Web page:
Though the agency's budget started at a paltry $2 million, like everything else in Washington, it has metastasized, to nearly $130 million annually. It has blown through billions testing dubious "cures" better left to late-night infomercials. The effect of distant prayer on AIDS. Harp music on stress levels. Therapeutic touch on bone cancer.

Unsurprisingly, not one of these methods has proven effective. In fact, in his attempt to legitimize alternative medicine, Harkin has actually accomplished the opposite: He's managed to nearly discredit it entirely.

Study after center study has shown that placebos are just as effective as Harkin's homeopathic miracles. In some cases, the "cures" were actually found to make things worse, as when the center discovered that St. John's wort rendered certain cancer drugs less effective.

That the scientific method is able to weed the good from the bad would seem to be the one positive outcome of Harkin's two-decade misadventure. Yet the senator sees it as "discrimination," lamenting that his agency has been "disproving things rather than seeking out and approving things."

Unfortunately for Harkin, that's how science works.

Slideshow: See the 10 Weirdest Members of Congress in woodcut form!

6. Dana Rohrabacher (R–California)

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When Tragedy Strikes, You Can Never Go Wrong by Blaming the Muslims

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11 comments
BeenThere
BeenThere

Grayson is one of the weird because he calls crazy people "crazy?" You must have been desperate to find a Democrat to put in the same loony bin as the Repuglicans.

MasterofReality
MasterofReality

Grayson has long been a kook.  Do some research, naysayers!

Fogmaster
Fogmaster

When it comes blowing City Pages blows much harder than Grayson. Your inclusion of Grayson on this list is another example of fake opinion and news. In order to appear "objective " you go out of your way to create false equivalencies, and that insane paranoid lying versus passionate factual provocation is "partisanship". Although you folks consider yourselves challengers you are beholden to your sponsors. You share Grayson's "gift for situational ethics when the going gets tough."

BillStewart2012
BillStewart2012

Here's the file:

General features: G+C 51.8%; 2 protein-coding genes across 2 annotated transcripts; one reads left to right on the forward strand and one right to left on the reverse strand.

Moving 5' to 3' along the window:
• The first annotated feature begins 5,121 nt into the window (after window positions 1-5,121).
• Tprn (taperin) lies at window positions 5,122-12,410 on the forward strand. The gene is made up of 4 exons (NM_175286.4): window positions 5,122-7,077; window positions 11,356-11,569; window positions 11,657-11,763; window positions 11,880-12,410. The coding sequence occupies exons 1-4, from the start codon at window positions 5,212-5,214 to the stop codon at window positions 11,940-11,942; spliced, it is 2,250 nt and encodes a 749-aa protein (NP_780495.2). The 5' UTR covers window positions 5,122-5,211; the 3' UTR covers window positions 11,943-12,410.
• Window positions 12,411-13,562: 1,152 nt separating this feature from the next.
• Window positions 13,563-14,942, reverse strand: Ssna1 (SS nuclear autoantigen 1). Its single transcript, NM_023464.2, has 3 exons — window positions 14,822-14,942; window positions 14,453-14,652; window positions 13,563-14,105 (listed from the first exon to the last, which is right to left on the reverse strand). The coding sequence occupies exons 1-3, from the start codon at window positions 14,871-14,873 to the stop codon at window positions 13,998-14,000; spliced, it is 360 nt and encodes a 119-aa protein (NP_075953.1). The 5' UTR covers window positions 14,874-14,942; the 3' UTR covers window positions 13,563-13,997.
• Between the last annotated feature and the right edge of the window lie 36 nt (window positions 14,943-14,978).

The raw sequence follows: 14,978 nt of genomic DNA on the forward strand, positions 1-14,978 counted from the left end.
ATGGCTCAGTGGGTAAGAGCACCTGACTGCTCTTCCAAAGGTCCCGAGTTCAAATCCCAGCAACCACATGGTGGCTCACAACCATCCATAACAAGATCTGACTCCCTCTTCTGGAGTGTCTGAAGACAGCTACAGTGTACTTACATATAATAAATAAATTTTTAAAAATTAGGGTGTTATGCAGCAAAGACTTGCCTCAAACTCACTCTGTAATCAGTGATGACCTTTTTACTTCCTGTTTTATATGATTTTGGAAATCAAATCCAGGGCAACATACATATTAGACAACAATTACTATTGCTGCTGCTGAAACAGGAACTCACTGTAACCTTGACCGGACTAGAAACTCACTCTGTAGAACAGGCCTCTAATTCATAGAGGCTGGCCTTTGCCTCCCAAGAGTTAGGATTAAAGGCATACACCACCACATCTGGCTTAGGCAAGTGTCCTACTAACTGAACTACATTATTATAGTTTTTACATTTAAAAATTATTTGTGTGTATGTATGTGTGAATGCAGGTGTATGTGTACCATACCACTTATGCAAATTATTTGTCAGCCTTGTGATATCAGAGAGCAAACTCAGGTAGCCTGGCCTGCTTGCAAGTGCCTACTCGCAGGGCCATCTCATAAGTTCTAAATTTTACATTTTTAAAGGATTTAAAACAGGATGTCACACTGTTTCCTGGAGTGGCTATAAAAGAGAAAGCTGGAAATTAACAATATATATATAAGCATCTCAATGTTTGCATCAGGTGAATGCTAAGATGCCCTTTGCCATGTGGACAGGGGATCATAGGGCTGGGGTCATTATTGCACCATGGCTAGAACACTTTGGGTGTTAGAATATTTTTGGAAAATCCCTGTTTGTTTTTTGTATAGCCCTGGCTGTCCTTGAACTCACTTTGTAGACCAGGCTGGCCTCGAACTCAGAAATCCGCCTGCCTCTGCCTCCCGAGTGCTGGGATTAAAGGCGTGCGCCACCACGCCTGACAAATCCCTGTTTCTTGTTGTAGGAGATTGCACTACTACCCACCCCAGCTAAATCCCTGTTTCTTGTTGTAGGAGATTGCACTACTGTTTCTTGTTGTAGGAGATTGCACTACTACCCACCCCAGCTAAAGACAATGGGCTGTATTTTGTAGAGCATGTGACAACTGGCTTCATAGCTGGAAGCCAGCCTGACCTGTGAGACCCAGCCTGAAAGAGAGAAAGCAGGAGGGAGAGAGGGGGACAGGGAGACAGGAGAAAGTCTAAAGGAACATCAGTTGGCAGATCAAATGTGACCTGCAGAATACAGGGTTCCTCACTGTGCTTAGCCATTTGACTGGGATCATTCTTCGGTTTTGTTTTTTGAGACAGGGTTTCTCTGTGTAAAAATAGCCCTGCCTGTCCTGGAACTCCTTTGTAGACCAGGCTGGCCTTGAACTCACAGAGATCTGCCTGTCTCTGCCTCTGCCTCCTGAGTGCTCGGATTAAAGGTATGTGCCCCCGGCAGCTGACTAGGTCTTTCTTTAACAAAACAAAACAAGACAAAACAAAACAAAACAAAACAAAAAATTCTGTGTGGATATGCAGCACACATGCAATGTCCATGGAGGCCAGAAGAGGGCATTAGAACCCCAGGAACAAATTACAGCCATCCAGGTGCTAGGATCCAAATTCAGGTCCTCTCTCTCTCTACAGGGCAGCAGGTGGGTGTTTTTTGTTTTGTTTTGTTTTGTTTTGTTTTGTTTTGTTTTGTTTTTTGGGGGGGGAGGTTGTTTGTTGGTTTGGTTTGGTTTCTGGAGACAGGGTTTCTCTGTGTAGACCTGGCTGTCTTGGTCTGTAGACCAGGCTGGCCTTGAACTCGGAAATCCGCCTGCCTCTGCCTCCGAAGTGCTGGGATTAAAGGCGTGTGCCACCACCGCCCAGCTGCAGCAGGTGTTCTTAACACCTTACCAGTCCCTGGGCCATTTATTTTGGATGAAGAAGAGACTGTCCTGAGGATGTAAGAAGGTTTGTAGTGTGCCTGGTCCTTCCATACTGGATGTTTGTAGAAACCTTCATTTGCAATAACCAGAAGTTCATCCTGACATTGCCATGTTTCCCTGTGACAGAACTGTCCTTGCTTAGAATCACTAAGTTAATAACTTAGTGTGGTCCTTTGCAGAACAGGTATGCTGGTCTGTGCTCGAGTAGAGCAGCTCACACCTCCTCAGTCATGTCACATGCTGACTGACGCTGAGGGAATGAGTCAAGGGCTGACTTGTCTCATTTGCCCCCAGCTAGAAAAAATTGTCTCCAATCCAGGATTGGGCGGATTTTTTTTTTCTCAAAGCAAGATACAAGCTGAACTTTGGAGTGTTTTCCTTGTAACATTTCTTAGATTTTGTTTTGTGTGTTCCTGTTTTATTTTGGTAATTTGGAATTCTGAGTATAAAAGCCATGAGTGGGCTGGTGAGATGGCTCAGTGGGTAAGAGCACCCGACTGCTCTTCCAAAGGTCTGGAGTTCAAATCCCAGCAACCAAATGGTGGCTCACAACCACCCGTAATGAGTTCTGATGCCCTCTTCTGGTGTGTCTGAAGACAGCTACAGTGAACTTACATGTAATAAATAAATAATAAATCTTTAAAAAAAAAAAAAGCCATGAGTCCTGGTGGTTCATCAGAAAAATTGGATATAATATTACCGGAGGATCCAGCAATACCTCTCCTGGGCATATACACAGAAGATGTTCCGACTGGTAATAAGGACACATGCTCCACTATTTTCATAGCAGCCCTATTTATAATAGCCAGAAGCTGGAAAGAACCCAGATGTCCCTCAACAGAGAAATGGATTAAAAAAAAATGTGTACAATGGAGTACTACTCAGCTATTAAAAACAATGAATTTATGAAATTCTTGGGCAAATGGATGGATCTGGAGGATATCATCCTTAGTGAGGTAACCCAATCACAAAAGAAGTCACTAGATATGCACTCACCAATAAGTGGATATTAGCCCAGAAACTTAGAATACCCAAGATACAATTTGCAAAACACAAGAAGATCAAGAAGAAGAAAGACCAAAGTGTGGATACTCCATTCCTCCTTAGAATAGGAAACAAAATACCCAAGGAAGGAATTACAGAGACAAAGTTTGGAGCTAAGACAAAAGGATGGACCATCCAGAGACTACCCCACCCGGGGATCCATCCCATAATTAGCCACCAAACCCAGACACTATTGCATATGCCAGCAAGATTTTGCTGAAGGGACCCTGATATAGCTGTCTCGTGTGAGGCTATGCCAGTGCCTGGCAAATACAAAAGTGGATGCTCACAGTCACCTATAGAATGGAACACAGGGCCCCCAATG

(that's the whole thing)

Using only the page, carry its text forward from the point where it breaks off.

Yes, Grayson's a loudmouth, and I think he's wrong on lots of issues.  

But he's also the Congresscritter who had the guts to propose the "War Makes You Poor" act, requiring the government to actually raise taxes to pay for war spending if they want to have a war.  Obviously that was a total non-starter with the Republicans, who want to have wars while pretending that they're not responsible for the cost, and it's not like the Democrats supported him either. 

mark.davis1
mark.davis1

Sorry,

I disagree with your characterization of Alan Grayson. He is a progressive champion and yes he tells it like it is. Funny how City Pages has gone down hill since Monica Bauerlein left for Mother Jones and Steve Paerry left for Minn Post. In fact all of your better journalists became a mass exodus in 2007. I sometime rely on City Pages for entertainment but often find you scooped by Vitamin. How the mighty have fallen.   

notifier
notifier

Grayson represents Kissimmee/South Orlando not Clearwater

Hey24s
Hey24s

Please do a little more research on the National Center for Complementary and Alternative Health before publishing an article like this.  

dutchs1
dutchs1

Sheila Lee demands to be met at the gate by a "motorized car." Those little pedal-powered jobs are so undignified.

Hey24s
Hey24s

They've been integral in our understanding of health, healing and disease.  These days its very common to go into any hospital or clinic and find doctors and nurses making referrals and prescribing effective uses of complementary therapy for symptom management.  Putting all complementary therapies under one umbrella as "quackery" is lazy and adheres to an old western-medicine arrogance that perpetuates misinformation.

Hey24s
Hey24s

@Hey24s and please actually read the published research rather than making one sweeping claim that it's all been discredited by the placebo effect.  Was your resource just that one guy from RealClearScience?